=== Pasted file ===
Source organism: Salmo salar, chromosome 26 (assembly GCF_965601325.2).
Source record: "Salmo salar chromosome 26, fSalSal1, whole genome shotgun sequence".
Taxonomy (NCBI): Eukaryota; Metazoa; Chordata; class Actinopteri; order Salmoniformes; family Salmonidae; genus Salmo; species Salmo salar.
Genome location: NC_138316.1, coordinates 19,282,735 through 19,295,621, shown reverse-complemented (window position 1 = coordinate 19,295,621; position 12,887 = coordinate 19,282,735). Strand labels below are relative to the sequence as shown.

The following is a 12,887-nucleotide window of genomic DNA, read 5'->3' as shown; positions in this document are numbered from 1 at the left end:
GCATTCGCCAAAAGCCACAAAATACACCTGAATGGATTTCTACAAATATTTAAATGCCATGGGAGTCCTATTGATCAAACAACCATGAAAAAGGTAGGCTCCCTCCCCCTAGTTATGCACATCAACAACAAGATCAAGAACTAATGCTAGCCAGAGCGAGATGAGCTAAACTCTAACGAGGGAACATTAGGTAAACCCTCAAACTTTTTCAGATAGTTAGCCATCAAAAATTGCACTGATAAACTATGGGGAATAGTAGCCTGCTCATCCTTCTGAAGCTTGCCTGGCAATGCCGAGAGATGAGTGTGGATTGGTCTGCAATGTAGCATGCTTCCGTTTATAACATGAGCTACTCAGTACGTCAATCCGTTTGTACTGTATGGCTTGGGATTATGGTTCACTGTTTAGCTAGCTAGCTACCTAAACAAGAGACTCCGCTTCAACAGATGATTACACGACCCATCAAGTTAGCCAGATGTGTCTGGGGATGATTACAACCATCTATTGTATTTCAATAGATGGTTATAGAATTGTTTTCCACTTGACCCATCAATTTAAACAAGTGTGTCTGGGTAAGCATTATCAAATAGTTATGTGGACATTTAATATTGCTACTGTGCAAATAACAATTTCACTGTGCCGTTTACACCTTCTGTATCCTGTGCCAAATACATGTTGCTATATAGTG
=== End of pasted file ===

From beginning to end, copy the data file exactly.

Source organism: Salmo salar, chromosome 26 (assembly GCF_965601325.2).
Source record: "Salmo salar chromosome 26, fSalSal1, whole genome shotgun sequence".
Taxonomy (NCBI): Eukaryota; Metazoa; Chordata; class Actinopteri; order Salmoniformes; family Salmonidae; genus Salmo; species Salmo salar.
Genome location: NC_138316.1, coordinates 19,282,735 through 19,295,621, shown reverse-complemented (window position 1 = coordinate 19,295,621; position 12,887 = coordinate 19,282,735). Strand labels below are relative to the sequence as shown.

The following is a 12,887-nucleotide window of genomic DNA, read 5'->3' as shown; positions in this document are numbered from 1 at the left end:
GCATTCGCCAAAAGCCACAAAATACACCTGAATGGATTTCTACAAATATTTAAATGCCATGGGAGTCCTATTGATCAAACAACCATGAAAAAGGTAGGCTCCCTCCCCCTAGTTATGCACATCAACAACAAGATCAAGAACTAATGCTAGCCAGAGCGAGATGAGCTAAACTCTAACGAGGGAACATTAGGTAAACCCTCAAACTTTTTCAGATAGTTAGCCATCAAAAATTGCACTGATAAACTATGGGGAATAGTAGCCTGCTCATCCTTCTGAAGCTTGCCTGGCAATGCCGAGAGATGAGTGTGGATTGGTCTGCAATGTAGCATGCTTCCGTTTATAACATGAGCTACTCAGTACGTCAATCCGTTTGTACTGTATGGCTTGGGATTATGGTTCACTGTTTAGCTAGCTAGCTACCTAAACAAGAGACTCCGCTTCAACAGATGATTACACGACCCATCAAGTTAGCCAGATGTGTCTGGGGATGATTACAACCATCTATTGTATTTCAATAGATGGTTATAGAATTGTTTTCCACTTGACCCATCAATTTAAACAAGTGTGTCTGGGTAAGCATTATCAAATAGTTATGTGGACATTTAATATTGCTACTGTGCAAATAACAATTTCACTGTGCCGTTTACACCTTCTGTATCCTGTGCCAAATACATGTTGCTATATAGTG